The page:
At Wren’s Nest Primary School we recognise the multi-cultural and multi-faith nature of the United Kingdom. We are committed to serving our community and we value the diversity of backgrounds of all pupils, families and the wider school community.
What does Cultural Capital Mean at Wren’s Nest?
Every child and family who joins our setting will bring their own knowledge and experiences that will link to their own culture and that of their wider family. This might include: languages, beliefs, traditions, cultural and family heritage, interests, hobbies, travel and work.
Research shows that when children and families’ cultures are valued, both the child’s experience of learning and progress can benefit (Husain et al., 2018, p. 4 and Gazzard, E. 2018 in Chalmers, H. and Crisfield, E. 2019)
Cultural capital is the accumulation of knowledge, behaviours, and skills that a child can draw upon and which demonstrates their cultural awareness, knowledge and competence; it is one of the key ingredients a pupil will draw upon to be successful in society, their career and the world of work.
Cultural capital gives power. It helps children achieve goals, become successful, and rise up the social ladder without necessarily having wealth or financial capital. Cultural capital is having assets that give children the desire to aspire and achieve social mobility whatever their starting point.
Ofsted define cultural capital as…
“As part of making the judgement about the quality of education, inspectors will consider the extent to which schools are equipping pupils with the knowledge and cultural capital they need to succeed in life.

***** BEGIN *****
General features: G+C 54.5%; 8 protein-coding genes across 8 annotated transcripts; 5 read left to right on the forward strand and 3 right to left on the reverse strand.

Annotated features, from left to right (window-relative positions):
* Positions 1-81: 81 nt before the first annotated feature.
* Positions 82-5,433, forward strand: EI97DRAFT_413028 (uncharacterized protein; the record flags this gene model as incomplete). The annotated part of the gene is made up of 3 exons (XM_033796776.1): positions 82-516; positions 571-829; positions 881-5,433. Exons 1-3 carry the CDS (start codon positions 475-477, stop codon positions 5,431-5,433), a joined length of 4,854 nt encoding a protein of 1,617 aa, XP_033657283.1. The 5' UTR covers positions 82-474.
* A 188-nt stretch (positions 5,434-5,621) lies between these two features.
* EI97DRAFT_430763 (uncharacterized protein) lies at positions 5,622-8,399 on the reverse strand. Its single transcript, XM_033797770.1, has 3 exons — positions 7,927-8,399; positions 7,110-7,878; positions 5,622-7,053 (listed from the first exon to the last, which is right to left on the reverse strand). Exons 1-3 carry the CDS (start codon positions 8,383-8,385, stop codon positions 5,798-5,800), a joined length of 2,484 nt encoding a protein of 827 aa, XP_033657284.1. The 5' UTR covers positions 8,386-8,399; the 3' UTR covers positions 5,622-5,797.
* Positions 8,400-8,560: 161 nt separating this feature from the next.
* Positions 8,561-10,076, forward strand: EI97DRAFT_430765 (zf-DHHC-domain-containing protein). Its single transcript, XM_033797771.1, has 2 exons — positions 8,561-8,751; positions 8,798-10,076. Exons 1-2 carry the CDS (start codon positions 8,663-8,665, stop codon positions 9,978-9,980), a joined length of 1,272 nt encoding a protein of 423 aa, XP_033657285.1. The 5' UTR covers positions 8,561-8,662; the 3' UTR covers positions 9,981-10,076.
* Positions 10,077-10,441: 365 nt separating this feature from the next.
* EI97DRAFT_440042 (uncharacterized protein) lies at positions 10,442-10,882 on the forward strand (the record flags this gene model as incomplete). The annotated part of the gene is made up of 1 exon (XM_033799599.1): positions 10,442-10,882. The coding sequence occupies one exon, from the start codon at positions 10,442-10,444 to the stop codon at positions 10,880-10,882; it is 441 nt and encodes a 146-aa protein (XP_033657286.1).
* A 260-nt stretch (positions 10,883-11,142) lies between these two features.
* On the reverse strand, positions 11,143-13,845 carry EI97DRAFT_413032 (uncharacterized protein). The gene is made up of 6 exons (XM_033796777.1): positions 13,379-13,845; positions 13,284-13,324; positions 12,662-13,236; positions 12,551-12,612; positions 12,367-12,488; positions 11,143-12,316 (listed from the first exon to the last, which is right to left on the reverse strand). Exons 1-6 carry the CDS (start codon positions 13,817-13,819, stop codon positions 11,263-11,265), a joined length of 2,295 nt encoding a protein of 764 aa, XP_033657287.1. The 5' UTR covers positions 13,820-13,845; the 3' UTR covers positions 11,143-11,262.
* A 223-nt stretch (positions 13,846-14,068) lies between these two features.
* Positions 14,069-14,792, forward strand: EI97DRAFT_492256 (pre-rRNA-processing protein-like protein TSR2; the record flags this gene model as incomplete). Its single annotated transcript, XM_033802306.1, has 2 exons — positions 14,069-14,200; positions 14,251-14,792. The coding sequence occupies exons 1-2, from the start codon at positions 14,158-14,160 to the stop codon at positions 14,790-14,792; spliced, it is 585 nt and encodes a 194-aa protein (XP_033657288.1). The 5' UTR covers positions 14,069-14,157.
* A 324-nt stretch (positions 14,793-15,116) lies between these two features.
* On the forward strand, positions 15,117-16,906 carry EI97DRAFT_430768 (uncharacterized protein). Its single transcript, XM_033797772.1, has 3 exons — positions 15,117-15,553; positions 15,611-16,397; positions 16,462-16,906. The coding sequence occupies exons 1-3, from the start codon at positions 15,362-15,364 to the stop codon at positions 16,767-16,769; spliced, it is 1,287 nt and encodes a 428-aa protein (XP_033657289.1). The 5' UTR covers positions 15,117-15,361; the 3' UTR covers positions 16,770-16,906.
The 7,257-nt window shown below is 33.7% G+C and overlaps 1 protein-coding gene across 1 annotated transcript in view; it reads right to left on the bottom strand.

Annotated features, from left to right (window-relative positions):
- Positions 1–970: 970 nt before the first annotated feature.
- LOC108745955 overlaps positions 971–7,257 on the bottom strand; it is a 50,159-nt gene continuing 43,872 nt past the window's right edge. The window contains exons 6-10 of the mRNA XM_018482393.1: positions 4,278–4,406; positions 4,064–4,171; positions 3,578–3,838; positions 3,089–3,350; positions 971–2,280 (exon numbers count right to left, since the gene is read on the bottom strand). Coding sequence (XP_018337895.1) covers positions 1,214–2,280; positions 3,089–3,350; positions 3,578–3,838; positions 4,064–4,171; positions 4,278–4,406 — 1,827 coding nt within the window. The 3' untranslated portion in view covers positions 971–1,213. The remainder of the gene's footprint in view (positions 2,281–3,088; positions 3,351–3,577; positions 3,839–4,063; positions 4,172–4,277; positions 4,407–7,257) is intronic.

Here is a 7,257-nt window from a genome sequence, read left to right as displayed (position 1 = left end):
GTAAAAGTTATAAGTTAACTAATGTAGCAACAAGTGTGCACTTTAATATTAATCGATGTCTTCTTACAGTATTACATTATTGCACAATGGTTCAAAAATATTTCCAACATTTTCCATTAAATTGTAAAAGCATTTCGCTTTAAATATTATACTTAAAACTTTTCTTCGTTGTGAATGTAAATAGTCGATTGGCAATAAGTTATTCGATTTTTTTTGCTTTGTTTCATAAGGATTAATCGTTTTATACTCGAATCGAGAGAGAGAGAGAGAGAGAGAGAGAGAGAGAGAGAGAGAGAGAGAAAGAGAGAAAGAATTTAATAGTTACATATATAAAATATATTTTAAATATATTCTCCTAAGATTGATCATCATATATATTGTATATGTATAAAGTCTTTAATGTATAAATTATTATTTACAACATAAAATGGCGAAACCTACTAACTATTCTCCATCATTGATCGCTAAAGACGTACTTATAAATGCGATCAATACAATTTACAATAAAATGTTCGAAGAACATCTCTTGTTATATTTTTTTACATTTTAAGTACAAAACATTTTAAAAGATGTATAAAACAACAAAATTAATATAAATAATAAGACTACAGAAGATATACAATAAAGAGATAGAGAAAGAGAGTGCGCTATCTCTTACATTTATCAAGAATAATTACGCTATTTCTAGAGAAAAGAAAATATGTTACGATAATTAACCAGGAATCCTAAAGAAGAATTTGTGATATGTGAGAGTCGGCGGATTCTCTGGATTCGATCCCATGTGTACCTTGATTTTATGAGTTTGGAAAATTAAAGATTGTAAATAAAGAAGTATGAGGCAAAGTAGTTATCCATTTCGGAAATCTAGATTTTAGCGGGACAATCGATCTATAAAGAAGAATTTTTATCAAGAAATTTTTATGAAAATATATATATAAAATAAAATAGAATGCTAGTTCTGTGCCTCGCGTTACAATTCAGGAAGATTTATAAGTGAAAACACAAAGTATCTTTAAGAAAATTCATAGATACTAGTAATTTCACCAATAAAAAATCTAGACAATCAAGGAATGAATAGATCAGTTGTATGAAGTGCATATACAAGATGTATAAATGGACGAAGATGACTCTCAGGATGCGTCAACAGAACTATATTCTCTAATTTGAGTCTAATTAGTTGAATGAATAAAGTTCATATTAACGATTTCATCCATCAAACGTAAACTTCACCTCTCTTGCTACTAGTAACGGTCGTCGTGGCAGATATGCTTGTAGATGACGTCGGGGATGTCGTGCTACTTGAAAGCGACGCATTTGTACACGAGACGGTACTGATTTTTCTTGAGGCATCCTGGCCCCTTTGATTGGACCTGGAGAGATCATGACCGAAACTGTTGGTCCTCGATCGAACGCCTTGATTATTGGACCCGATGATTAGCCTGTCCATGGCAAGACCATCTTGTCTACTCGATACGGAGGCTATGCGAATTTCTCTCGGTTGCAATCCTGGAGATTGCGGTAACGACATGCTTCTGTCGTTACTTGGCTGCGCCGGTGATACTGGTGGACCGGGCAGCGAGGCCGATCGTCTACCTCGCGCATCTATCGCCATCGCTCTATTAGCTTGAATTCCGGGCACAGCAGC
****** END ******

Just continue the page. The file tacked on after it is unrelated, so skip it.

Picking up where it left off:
Our understanding of ‘knowledge and cultural capital’ is derived from the following wording in the national curriculum: ‘It is the essential knowledge that pupils need to be educated citizens, introducing them to the best that has been thought and said and helping to engender an appreciation of human creativity and achievement.’ “
At Wren’s Nest, children benefit from a broad and balanced curriculum that builds on their previous knowledge and experiences. We believe that exposure, not only to culture but also to situations in which the children might not have previous experiences of, is of paramount importance to their ongoing successes.
Gradually widening children’s experiences as they progress through school is an important step in providing rich and engaging learning across the curriculum. We plan carefully for children to have progressively richer experiences in nursery and beyond. These include trips and visits to a wide range of places from the local park to places of worship, museums, farms and World Heritage sites to name just a few.
One of our principal aims in school is to close gaps with the experiences of the children at Wren’s Nest to children nationally. We achieve this is many ways, including trips, Enrichment Days, and hosting theatre groups within school. However, closing gaps in cultural capital can be tackled in many other ways, including normal lesson times. In every lesson, in every subject, we have the opportunity to address the differences in cultural capital.